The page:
The resource based theory emphasizes how a company can benefit in terms of a develop-ment of competitive advantage due to its unique resources. Resources can be any assets, tangible or intangible, which in turn can give guidelines of what strategy to follow in order to achieve an increased efficiency (Pringle & Kroll, 1997). Tangible resources are means that can be physically observed and are seen as the hardware of the organization. The op-posite, intangible resource are conceived as the software of the organization, that is to say, people and knowledge. Generally, tangible resources need to be purchased, whereas intan-gible resources are developed over a period of time (De Wit & Meyer, 2005). Another way of classifying resources is done by Barney (1991), who divide them into physical, human and organizational, where physical resources are technology, plant and equipment, and ac-cess to suppliers, that is to say, tangible resources. Human resources are related to intangi-ble resources and include experience, relationships and workers. Finally, organizational re-sources are, for instance, coordinating systems, informal relations within the company and with other organisations in its environment (Barney, 1991). These resources are to a large extent conceptualized as intangible.
The discussion concerning resources in relation to M&A is confirmed by Capron (1999) who asserts that there is a significant risk of damaging the M&A performance, which in-cludes the capturing of synergies, if the resources involved are not considered and properly used. Moreover, Ensign (2004) insists on that companies do need to consider resources explicitly in order to achieve synergy and competitive advantage. This implies that compa-nies have to combine resources in different areas and activities. Furthermore, it is empha-sized that the RBV, as a strategic planning tool, can help companies to identify potential opportunities for improvement where the current resources and capabilities are not fully utilized, in other words to identify unused capacity. More precise, according to Ensign (2004), it is possible to use the RBV in order to determine what resources that could and should be shared.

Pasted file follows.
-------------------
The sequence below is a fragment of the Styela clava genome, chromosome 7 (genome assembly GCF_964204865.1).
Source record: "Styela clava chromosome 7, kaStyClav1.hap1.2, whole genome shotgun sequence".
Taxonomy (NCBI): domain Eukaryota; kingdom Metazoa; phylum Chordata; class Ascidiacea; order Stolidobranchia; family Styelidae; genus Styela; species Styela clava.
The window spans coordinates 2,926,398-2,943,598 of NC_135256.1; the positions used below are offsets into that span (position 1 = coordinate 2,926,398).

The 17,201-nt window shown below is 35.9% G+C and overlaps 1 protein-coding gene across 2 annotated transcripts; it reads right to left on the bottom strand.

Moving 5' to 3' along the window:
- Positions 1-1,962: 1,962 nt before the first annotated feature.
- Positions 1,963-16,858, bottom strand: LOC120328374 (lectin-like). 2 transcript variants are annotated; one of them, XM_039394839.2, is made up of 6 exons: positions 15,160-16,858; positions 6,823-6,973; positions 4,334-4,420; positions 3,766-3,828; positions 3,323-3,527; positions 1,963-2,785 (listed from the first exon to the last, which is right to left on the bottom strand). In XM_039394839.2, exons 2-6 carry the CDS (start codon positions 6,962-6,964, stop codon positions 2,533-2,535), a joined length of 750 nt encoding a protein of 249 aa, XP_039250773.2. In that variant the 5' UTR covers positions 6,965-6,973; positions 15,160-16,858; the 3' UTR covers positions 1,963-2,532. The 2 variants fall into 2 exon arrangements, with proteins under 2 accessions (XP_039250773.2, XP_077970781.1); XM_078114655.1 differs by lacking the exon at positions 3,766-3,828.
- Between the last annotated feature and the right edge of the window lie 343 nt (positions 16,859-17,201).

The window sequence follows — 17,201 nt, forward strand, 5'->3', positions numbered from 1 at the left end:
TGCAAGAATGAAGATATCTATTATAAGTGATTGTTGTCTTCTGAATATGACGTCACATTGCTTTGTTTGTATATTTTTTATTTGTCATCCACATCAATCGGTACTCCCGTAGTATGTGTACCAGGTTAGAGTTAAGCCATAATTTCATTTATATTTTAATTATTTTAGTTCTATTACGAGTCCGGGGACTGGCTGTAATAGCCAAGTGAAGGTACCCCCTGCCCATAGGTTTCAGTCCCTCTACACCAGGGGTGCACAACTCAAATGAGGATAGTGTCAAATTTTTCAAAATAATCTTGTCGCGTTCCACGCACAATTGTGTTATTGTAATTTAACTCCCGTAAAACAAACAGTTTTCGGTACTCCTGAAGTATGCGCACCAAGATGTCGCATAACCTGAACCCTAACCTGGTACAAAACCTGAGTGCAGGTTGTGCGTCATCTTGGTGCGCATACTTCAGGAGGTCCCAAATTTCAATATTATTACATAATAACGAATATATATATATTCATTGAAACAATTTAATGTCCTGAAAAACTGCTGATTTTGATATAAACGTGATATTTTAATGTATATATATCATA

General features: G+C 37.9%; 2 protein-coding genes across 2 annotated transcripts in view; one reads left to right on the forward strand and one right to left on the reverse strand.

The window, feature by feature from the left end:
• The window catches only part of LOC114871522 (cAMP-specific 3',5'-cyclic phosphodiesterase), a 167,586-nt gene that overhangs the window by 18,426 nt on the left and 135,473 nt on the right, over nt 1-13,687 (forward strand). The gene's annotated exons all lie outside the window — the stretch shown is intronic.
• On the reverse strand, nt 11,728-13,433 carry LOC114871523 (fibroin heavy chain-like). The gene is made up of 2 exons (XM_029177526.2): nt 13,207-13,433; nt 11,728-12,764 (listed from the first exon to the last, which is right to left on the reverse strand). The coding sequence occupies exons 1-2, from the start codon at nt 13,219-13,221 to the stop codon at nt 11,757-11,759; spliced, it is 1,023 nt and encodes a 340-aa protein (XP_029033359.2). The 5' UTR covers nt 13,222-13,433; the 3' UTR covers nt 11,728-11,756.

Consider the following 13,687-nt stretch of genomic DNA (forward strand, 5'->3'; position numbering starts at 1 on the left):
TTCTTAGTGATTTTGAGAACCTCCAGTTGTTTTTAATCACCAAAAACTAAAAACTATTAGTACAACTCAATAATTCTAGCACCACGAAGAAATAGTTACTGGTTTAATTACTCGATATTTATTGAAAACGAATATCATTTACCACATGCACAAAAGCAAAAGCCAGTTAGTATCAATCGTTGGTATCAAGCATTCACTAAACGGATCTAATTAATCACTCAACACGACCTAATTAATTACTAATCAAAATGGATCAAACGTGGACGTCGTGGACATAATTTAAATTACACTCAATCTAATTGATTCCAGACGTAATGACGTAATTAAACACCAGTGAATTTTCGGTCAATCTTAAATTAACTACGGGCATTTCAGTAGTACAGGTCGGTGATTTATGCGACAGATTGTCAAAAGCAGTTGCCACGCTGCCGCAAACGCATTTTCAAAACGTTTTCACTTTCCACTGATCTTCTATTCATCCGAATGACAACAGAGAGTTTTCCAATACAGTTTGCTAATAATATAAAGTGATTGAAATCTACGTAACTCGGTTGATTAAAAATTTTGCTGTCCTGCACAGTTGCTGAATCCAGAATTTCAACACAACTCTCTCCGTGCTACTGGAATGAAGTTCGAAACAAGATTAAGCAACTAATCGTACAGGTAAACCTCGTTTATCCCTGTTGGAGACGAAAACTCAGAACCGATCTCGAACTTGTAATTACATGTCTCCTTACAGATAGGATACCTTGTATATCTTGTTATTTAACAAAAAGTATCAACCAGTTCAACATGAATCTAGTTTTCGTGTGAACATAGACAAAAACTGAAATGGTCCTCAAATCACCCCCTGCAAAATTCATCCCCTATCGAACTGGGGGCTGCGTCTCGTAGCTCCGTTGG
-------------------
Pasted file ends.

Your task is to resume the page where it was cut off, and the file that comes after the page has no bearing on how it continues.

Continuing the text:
The view on resources in a context of M&A does not only imply the identification of a company’s specific resources, in addition, it also considers the integration and post integra-tion activities of resources. However, first of all, before a company can start to discuss how different resources can be combined there have to be resources available. That is to say, the company needs to undertake a M&A by following a process in order to obtain the best per-formance.
The M&A process
M&A is a complicated set of actions that will continue over a considerable period of time. These actions that are carried out, in different phases, will here be pointed out as the M&A process. Three different phases can be distinguished from the process, thus not mutually exclusive, namely strategic integration planning, integration, and post integration.